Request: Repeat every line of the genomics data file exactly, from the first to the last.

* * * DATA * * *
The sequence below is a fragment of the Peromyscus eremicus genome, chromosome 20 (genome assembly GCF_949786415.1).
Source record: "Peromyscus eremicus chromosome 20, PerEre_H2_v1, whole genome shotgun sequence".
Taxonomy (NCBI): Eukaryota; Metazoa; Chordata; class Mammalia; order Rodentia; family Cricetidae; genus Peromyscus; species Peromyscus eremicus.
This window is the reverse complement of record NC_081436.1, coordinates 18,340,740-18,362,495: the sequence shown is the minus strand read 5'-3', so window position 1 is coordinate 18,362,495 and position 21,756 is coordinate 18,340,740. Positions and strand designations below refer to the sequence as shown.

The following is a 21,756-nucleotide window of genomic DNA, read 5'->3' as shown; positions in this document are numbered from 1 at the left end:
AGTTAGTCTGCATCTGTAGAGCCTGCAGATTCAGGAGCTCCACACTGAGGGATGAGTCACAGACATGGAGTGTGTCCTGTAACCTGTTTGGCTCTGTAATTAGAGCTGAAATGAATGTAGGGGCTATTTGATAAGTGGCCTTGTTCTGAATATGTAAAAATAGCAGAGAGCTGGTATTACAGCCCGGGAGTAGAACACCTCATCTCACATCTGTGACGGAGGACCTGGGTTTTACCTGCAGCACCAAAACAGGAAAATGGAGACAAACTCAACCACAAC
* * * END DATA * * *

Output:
The sequence below is a fragment of the Peromyscus eremicus genome, chromosome 20 (genome assembly GCF_949786415.1).
Source record: "Peromyscus eremicus chromosome 20, PerEre_H2_v1, whole genome shotgun sequence".
Taxonomy (NCBI): Eukaryota; Metazoa; Chordata; class Mammalia; order Rodentia; family Cricetidae; genus Peromyscus; species Peromyscus eremicus.
This window is the reverse complement of record NC_081436.1, coordinates 18,340,740-18,362,495: the sequence shown is the minus strand read 5'-3', so window position 1 is coordinate 18,362,495 and position 21,756 is coordinate 18,340,740. Positions and strand designations below refer to the sequence as shown.

The following is a 21,756-nucleotide window of genomic DNA, read 5'->3' as shown; positions in this document are numbered from 1 at the left end:
AGTTAGTCTGCATCTGTAGAGCCTGCAGATTCAGGAGCTCCACACTGAGGGATGAGTCACAGACATGGAGTGTGTCCTGTAACCTGTTTGGCTCTGTAATTAGAGCTGAAATGAATGTAGGGGCTATTTGATAAGTGGCCTTGTTCTGAATATGTAAAAATAGCAGAGAGCTGGTATTACAGCCCGGGAGTAGAACACCTCATCTCACATCTGTGACGGAGGACCTGGGTTTTACCTGCAGCACCAAAACAGGAAAATGGAGACAAACTCAACCACAAC